A golden age for British entrepreneurship?

image captionRohan Silva, guest business editor, the Today prgramme

Back in 2006, a young entrepreneur named Hannah Barry walked into a derelict multi-storey car park in Peckham, south London.

At the time, that part of the city was probably best known as the home of Rodney and Del Boy, but like any good entrepreneur Hannah saw something else: potential.

Starting small, Hannah began hosting summer arts events in the abandoned car park (it was too cold and grim in there to do anything there at other times of year), drawing in ever bigger crowds.

With every passing year, Hannah's project got more and more ambitious, and she started to commission public artworks in the car park by some of the world's leading artists.

Nine years on, Hannah has attracted over 900,000 people to Peckham for her arts events - pretty remarkable for an abandoned multi-storey car park in south London.

But she's achieved something even more important in the process - she's helped to spark renewal and economic growth in the local area.

Artists and businesses have started to look anew at Peckham, helping to bring new investment and jobs to a magnificently diverse corner of the capital.

From Google to knitting

Hannah's story is just one of the tales of entrepreneurial derring-do that I looked at as part of my stint as guest business editor of Radio 4's Today programme this week.

Over the course of the week, we spoke to a wide variety of business figures.

They ranged from the chairman of Google, through to a fledgling company developing artificial intelligence software that can write music without human input, and another organising community knitting events to help people escape their electronic devices.

In just about every corner of Britain today, you'll find people like the ones I spoke to, starting businesses in the hope of making a difference to the world around them.

To get a historical perspective, I also interviewed Lord Young, a serial entrepreneur who advised the government on enterprise policies in the 1980s and again in the 2010s.

Lord Young pointed out that in the 1980s, launching your own venture was a relatively rare and exotic thing to do.

Today, there are over 5.2 million small businesses in the UK, compared with 700,000 just a few decades ago.

This is a fantastic moment for entrepreneurship in the UK.

Thanks to the internet, a startup can reach a global market more easily than ever before, and can use social media to communicate with potential customers on the other side of the planet.

Doing it for yourself

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image captionEric Schmidt, executive chairman of Google parent company Alphabet

Small wonder that so many Brits are becoming entrepreneurs, or that they seem to enjoy it so much when they do take the plunge.

A recent Populus survey for the Royal Society of the Arts found that 84% of people who work for themselves are "more satisfied in their working lives".

And less than 5% of people who have started their own business plan to close it down and move back to a traditional job working for someone else.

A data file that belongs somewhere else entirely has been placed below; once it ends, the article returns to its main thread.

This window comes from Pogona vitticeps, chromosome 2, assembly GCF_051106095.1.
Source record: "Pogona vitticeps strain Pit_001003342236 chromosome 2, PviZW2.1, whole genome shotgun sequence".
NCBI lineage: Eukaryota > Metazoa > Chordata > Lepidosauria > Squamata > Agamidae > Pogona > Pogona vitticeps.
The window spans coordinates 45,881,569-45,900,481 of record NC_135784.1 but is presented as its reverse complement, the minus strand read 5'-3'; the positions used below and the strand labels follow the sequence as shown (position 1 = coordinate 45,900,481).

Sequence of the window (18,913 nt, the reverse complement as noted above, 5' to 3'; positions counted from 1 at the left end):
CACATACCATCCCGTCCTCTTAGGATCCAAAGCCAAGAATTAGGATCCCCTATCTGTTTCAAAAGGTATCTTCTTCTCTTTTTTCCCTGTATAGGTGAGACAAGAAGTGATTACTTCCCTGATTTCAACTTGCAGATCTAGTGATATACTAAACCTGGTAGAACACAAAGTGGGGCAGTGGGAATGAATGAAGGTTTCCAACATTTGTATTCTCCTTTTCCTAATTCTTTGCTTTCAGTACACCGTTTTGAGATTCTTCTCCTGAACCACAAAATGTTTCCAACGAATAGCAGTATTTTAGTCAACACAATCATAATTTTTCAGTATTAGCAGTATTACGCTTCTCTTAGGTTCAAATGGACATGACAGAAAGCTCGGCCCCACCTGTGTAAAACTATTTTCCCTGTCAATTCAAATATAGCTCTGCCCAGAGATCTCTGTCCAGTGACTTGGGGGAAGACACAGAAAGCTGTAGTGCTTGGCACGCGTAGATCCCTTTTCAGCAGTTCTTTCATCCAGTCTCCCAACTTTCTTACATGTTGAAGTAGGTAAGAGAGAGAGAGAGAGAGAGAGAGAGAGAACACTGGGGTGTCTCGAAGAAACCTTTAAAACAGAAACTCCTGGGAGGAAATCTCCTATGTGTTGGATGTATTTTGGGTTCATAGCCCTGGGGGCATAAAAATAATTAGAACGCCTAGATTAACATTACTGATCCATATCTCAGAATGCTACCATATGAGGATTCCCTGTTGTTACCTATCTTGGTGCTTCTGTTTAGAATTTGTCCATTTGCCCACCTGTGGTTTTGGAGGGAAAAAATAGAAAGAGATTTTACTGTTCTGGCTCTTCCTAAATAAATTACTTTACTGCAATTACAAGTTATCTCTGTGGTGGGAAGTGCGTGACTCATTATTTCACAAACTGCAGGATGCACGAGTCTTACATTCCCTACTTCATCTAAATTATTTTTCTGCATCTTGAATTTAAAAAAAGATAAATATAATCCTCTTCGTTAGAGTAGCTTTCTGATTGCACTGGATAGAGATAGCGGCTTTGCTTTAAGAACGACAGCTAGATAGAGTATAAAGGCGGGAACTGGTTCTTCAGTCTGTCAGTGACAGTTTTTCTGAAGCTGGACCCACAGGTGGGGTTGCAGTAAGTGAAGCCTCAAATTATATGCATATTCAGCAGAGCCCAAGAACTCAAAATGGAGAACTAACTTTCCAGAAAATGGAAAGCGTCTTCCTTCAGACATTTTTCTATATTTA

However, as I said to the BBC's Business Editor Kamal Ahmed when I interviewed him this week, this exciting explosion of small businesses isn't yet properly reflected in the British media.

That is especially true of the BBC, where the institution's Reithian obligation to "inform and educate" should be applied to entrepreneurship as much as it does to politics, music or sport.

This is what we attempted to offer on the Today Programme this week: not only a portrait of the creative breadth of modern entrepreneurial life, but also - through our "Entrepreneurs' Question Time" with Google chairman Eric Schmidt - information that might help small business owners tackle the challenges they face.

In addition, I was keen to highlight another positive aspect of entrepreneurship today, which is that you can only really succeed if you are thinking about more than just money.

Indeed, the best entrepreneurs - like the Tesla and SpaceX founder Elon Musk - are clearly motivated by a bigger mission: to make a difference to society at large.

Contributing to society

David Packard, one of the founders of the hugely successful technology company Hewlett Packard, encapsulated this optimistic mindset in a speech to his early employees in 1960.

"I want to discuss why a company exists in the first place. In other words, why are we here?" he said.

"I think many people assume, wrongly, that a company exists simply to make money. While this is an important result of a company's existence, we have to go deeper and find the real reasons for our being.

"A group of people come together… to accomplish something collectively that they could not accomplish separately - they make a contribution to society, a phrase which sounds trite, but is fundamental," he added.

Whether it's transforming a derelict multi-storey car park in Peckham, creating amazing innovations, or even organising knitting events in local pubs, creative British entrepreneurs are making a positive difference, and "making a dent in the universe", as Apple founder Steve Jobs so memorably put it.

This truly is a golden age for British entrepreneurship. Long may it continue.

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